So play with exaggeration & misunderstand. Give your characters delusions of grandeur but give them a blindfold as well.

(For the comedy & Comedians series)
Note: I’m not a Comedian but I wanted to understand what makes good comedy work. So I hope this will help inspire aspiring comedians (& communicators) to develop this very creative craft.
-Your comments are very welcome.

Steve writes & coaches about Creative & Career Development
You can find Steve at: www.ineedtocreate.com




A comedian allows their audience to be surprised by their own common sense

10 05 2011
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To me, Comedy is a very creative art. It amazes me how agile the comic mind can be.
It’s the art of being one step ahead for the audience, but at the same time, giving the audience the idea that they are one step ahead of the character.
Comedy lets the audience sense that the character is going to slip up, yet not able to predict exactly what will happen.
The audience sees the character climbing an old ladder. The audience knows it can’t end well. They think he will just fall off, but something unexpected happens. He falls in a way no one predicted.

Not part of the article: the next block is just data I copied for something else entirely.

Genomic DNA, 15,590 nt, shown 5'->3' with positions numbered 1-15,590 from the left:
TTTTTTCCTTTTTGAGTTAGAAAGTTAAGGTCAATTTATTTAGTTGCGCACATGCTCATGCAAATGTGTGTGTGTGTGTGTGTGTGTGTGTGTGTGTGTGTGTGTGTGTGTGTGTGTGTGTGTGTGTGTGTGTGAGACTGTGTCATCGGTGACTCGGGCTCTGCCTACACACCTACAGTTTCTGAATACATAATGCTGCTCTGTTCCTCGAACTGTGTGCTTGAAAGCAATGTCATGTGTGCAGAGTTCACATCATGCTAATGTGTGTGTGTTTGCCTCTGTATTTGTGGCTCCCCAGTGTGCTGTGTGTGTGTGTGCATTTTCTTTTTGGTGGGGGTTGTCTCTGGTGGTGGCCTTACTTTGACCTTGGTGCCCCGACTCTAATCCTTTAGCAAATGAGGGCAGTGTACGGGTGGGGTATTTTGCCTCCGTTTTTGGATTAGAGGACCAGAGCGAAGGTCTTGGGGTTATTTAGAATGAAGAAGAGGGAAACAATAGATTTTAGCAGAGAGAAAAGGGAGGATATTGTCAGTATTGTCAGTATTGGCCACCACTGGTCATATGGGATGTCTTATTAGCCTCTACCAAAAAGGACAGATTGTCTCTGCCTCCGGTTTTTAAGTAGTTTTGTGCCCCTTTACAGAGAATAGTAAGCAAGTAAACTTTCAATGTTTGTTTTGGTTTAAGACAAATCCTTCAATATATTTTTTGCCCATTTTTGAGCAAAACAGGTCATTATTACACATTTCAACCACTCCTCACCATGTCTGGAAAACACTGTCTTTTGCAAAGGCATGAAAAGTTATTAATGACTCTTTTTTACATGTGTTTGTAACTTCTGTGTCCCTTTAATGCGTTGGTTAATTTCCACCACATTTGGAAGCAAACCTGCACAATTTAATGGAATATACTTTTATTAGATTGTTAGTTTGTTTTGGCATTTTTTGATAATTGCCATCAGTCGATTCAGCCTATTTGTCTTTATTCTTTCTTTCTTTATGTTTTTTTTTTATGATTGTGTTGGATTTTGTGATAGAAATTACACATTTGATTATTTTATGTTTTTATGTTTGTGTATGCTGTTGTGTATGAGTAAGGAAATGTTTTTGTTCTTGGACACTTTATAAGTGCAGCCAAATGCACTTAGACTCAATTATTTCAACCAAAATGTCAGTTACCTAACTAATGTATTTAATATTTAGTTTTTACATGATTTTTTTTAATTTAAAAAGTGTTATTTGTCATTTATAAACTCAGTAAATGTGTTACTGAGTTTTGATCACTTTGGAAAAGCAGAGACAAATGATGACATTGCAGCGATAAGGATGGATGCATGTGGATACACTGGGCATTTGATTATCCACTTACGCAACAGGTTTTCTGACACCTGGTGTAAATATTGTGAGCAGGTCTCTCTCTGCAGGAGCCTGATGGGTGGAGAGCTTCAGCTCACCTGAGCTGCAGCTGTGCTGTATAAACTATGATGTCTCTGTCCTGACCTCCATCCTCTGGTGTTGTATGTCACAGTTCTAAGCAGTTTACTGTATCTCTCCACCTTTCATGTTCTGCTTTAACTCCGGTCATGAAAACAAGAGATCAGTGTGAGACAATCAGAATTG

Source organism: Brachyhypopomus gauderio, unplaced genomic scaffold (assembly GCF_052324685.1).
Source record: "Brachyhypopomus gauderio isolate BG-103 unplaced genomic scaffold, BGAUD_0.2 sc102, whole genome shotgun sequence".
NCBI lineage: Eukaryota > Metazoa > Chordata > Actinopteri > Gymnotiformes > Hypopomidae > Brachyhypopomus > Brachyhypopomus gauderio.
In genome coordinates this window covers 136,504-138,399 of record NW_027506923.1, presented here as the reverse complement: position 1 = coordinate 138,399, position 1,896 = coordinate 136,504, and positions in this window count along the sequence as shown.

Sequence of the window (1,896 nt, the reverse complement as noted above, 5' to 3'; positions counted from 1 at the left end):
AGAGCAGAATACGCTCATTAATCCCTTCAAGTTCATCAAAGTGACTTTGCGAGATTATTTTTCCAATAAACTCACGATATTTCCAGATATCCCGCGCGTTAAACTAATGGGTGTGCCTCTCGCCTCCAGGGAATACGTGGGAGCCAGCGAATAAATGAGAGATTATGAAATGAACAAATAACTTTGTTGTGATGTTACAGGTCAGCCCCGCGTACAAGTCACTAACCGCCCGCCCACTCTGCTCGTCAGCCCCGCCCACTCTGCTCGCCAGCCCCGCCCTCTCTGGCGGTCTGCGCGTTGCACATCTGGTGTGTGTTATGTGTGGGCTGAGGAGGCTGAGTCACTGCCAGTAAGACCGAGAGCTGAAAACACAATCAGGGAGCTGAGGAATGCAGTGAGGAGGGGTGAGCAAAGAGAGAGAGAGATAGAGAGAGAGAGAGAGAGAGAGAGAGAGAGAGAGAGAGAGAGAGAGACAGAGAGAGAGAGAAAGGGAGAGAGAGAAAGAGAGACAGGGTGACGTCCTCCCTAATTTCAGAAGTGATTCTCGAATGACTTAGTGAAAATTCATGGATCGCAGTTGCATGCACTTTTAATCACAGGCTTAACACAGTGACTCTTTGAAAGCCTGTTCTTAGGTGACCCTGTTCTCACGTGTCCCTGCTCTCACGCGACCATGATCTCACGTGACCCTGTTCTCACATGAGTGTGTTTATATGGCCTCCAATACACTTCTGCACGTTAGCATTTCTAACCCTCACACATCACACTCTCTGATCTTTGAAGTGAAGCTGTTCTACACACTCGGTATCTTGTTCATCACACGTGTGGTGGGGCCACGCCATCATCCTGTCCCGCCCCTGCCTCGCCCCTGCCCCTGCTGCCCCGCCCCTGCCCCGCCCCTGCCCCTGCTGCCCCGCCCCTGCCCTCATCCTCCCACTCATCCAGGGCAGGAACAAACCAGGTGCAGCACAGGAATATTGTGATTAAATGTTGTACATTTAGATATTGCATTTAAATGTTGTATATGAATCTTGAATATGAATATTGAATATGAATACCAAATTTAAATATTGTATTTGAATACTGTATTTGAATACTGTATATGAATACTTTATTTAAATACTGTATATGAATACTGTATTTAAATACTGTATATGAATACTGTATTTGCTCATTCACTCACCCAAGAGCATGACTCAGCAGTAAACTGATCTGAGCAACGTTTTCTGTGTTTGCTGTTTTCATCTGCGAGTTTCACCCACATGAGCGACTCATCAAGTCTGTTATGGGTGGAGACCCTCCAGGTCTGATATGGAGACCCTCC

So allow the audience to imagine solutions before the character figures it out, But NEVER let the audience predict how he manages to escape. It’s rarely funny if the audience can predict the outcome.
Keep them surprised but give them plenty of opportunities to imagine ways to surprise themselves by their own common sense.

(For the comedy & Comedians series)
Note: I’m not a Comedian but I wanted to understand what makes good comedy work. So I hope this will help inspire aspiring comedians (& communicators) to develop this very creative craft.
-Your comments are very welcome.